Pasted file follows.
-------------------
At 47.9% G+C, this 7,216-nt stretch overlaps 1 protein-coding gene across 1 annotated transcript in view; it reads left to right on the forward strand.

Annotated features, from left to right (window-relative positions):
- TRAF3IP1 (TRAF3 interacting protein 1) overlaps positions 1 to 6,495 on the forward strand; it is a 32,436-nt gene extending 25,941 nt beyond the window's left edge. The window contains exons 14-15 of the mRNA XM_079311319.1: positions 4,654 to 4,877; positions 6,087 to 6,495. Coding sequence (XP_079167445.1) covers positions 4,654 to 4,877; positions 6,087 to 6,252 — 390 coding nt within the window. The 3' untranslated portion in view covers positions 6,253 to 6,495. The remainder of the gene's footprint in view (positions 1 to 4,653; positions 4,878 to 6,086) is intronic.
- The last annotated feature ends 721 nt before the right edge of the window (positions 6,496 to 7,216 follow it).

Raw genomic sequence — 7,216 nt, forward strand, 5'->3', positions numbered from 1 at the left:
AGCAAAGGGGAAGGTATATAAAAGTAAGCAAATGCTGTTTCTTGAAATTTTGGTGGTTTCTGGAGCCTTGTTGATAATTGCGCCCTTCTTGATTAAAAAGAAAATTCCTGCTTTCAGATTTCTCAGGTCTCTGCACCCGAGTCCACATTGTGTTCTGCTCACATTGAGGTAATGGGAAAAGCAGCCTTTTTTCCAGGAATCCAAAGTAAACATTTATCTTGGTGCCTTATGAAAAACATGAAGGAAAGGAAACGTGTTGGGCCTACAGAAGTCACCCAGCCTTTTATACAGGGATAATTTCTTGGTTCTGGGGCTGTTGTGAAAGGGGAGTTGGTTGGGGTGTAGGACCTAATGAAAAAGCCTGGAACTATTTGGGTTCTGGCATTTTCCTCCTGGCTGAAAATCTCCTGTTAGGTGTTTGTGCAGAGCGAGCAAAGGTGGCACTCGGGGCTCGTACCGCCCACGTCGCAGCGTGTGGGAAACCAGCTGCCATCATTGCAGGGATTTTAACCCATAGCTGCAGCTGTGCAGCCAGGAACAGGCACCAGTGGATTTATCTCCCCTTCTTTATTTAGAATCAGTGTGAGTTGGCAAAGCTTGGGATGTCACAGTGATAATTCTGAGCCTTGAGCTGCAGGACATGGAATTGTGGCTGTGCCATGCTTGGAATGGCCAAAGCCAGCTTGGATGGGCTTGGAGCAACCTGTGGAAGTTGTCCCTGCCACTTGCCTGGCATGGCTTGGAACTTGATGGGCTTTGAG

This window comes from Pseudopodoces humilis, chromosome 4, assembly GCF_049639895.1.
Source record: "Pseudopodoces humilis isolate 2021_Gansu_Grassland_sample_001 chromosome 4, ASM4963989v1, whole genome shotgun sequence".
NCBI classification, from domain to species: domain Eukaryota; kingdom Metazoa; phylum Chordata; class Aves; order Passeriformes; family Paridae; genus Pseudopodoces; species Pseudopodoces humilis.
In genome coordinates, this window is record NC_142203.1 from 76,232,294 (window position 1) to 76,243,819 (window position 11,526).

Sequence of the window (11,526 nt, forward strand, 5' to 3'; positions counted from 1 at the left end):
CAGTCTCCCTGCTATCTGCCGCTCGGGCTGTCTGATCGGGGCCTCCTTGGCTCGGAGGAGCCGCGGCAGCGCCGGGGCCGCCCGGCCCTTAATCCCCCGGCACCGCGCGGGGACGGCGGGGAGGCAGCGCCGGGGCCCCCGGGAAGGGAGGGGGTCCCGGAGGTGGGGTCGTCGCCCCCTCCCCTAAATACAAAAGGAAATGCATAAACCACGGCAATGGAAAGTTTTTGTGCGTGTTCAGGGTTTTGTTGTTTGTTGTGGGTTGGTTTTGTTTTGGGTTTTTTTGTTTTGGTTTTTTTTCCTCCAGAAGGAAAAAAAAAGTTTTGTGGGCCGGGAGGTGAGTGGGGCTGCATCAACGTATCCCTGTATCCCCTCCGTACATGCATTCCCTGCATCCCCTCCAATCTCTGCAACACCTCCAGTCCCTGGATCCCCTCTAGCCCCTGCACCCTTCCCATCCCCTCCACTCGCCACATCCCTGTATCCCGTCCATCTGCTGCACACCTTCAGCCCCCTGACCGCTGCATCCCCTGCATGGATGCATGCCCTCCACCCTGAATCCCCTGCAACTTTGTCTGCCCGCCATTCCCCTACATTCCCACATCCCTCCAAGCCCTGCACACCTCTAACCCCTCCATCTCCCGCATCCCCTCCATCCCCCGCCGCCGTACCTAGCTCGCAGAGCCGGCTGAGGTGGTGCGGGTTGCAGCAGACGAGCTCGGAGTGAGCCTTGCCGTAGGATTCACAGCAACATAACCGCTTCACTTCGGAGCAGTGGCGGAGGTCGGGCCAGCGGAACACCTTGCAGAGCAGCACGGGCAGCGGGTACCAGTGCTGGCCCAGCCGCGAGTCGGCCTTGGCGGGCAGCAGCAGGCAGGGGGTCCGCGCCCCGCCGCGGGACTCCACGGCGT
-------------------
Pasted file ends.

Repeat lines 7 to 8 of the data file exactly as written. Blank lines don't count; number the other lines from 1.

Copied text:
This window comes from Pseudopodoces humilis, chromosome 4, assembly GCF_049639895.1.
Source record: "Pseudopodoces humilis isolate 2021_Gansu_Grassland_sample_001 chromosome 4, ASM4963989v1, whole genome shotgun sequence".